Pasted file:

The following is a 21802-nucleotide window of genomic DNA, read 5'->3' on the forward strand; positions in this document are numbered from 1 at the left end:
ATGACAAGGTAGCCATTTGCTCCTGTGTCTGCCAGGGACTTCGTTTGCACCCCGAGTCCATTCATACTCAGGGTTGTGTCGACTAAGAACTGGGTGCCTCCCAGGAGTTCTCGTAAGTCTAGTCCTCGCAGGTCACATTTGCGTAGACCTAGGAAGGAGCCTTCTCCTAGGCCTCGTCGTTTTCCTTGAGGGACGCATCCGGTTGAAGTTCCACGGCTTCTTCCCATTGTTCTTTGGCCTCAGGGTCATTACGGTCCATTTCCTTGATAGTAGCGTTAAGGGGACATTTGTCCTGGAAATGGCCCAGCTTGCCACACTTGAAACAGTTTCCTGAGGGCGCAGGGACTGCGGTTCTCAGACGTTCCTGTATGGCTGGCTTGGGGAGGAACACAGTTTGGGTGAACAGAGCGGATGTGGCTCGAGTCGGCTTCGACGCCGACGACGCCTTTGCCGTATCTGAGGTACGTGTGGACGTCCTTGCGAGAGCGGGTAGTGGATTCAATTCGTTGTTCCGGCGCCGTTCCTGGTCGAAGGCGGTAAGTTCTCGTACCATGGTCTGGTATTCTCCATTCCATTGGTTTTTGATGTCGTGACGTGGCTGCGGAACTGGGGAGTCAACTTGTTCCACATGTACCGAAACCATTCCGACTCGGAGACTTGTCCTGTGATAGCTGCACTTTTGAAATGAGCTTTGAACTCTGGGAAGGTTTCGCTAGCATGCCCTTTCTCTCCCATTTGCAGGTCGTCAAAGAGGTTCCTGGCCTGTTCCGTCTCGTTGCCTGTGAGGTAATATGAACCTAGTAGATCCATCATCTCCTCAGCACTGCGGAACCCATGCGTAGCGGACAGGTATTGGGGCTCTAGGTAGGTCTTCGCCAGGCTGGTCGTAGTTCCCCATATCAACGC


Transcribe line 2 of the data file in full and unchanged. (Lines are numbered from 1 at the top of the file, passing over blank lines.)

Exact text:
ATGACAAGGTAGCCATTTGCTCCTGTGTCTGCCAGGGACTTCGTTTGCACCCCGAGTCCATTCATACTCAGGGTTGTGTCGACTAAGAACTGGGTGCCTCCCAGGAGTTCTCGTAAGTCTAGTCCTCGCAGGTCACATTTGCGTAGACCTAGGAAGGAGCCTTCTCCTAGGCCTCGTCGTTTTCCTTGAGGGACGCATCCGGTTGAAGTTCCACGGCTTCTTCCCATTGTTCTTTGGCCTCAGGGTCATTACGGTCCATTTCCTTGATAGTAGCGTTAAGGGGACATTTGTCCTGGAAATGGCCCAGCTTGCCACACTTGAAACAGTTTCCTGAGGGCGCAGGGACTGCGGTTCTCAGACGTTCCTGTATGGCTGGCTTGGGGAGGAACACAGTTTGGGTGAACAGAGCGGATGTGGCTCGAGTCGGCTTCGACGCCGACGACGCCTTTGCCGTATCTGAGGTACGTGTGGACGTCCTTGCGAGAGCGGGTAGTGGATTCAATTCGTTGTTCCGGCGCCGTTCCTGGTCGAAGGCGGTAAGTTCTCGTACCATGGTCTGGTATTCTCCATTCCATTGGTTTTTGATGTCGTGACGTGGCTGCGGAACTGGGGAGTCAACTTGTTCCACATGTACCGAAACCATTCCGACTCGGAGACTTGTCCTGTGATAGCTGCACTTTTGAAATGAGCTTTGAACTCTGGGAAGGTTTCGCTAGCATGCCCTTTCTCTCCCATTTGCAGGTCGTCAAAGAGGTTCCTGGCCTGTTCCGTCTCGTTGCCTGTGAGGTAATATGAACCTAGTAGATCCATCATCTCCTCAGCACTGCGGAACCCATGCGTAGCGGACAGGTATTGGGGCTCTAGGTAGGTCTTCGCCAGGCTGGTCGTAGTTCCCCATATCAACGC